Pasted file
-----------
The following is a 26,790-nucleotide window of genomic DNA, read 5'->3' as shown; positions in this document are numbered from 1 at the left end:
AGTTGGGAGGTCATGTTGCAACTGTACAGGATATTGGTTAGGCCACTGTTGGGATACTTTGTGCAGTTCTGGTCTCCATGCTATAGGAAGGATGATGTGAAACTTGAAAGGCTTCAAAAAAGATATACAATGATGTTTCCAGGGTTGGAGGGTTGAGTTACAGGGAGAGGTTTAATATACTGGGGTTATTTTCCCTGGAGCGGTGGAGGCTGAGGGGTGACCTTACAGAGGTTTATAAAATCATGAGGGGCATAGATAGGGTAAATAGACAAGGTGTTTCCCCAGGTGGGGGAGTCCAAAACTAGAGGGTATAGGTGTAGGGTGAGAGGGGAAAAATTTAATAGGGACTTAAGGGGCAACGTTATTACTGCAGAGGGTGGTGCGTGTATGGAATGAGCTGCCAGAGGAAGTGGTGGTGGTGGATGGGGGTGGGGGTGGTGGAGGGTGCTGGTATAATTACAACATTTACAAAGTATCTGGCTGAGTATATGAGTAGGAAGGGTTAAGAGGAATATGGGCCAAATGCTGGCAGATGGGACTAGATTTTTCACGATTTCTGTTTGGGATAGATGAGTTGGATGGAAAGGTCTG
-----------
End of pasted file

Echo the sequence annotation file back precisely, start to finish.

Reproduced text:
The following is a 26,790-nucleotide window of genomic DNA, read 5'->3' as shown; positions in this document are numbered from 1 at the left end:
AGTTGGGAGGTCATGTTGCAACTGTACAGGATATTGGTTAGGCCACTGTTGGGATACTTTGTGCAGTTCTGGTCTCCATGCTATAGGAAGGATGATGTGAAACTTGAAAGGCTTCAAAAAAGATATACAATGATGTTTCCAGGGTTGGAGGGTTGAGTTACAGGGAGAGGTTTAATATACTGGGGTTATTTTCCCTGGAGCGGTGGAGGCTGAGGGGTGACCTTACAGAGGTTTATAAAATCATGAGGGGCATAGATAGGGTAAATAGACAAGGTGTTTCCCCAGGTGGGGGAGTCCAAAACTAGAGGGTATAGGTGTAGGGTGAGAGGGGAAAAATTTAATAGGGACTTAAGGGGCAACGTTATTACTGCAGAGGGTGGTGCGTGTATGGAATGAGCTGCCAGAGGAAGTGGTGGTGGTGGATGGGGGTGGGGGTGGTGGAGGGTGCTGGTATAATTACAACATTTACAAAGTATCTGGCTGAGTATATGAGTAGGAAGGGTTAAGAGGAATATGGGCCAAATGCTGGCAGATGGGACTAGATTTTTCACGATTTCTGTTTGGGATAGATGAGTTGGATGGAAAGGTCTG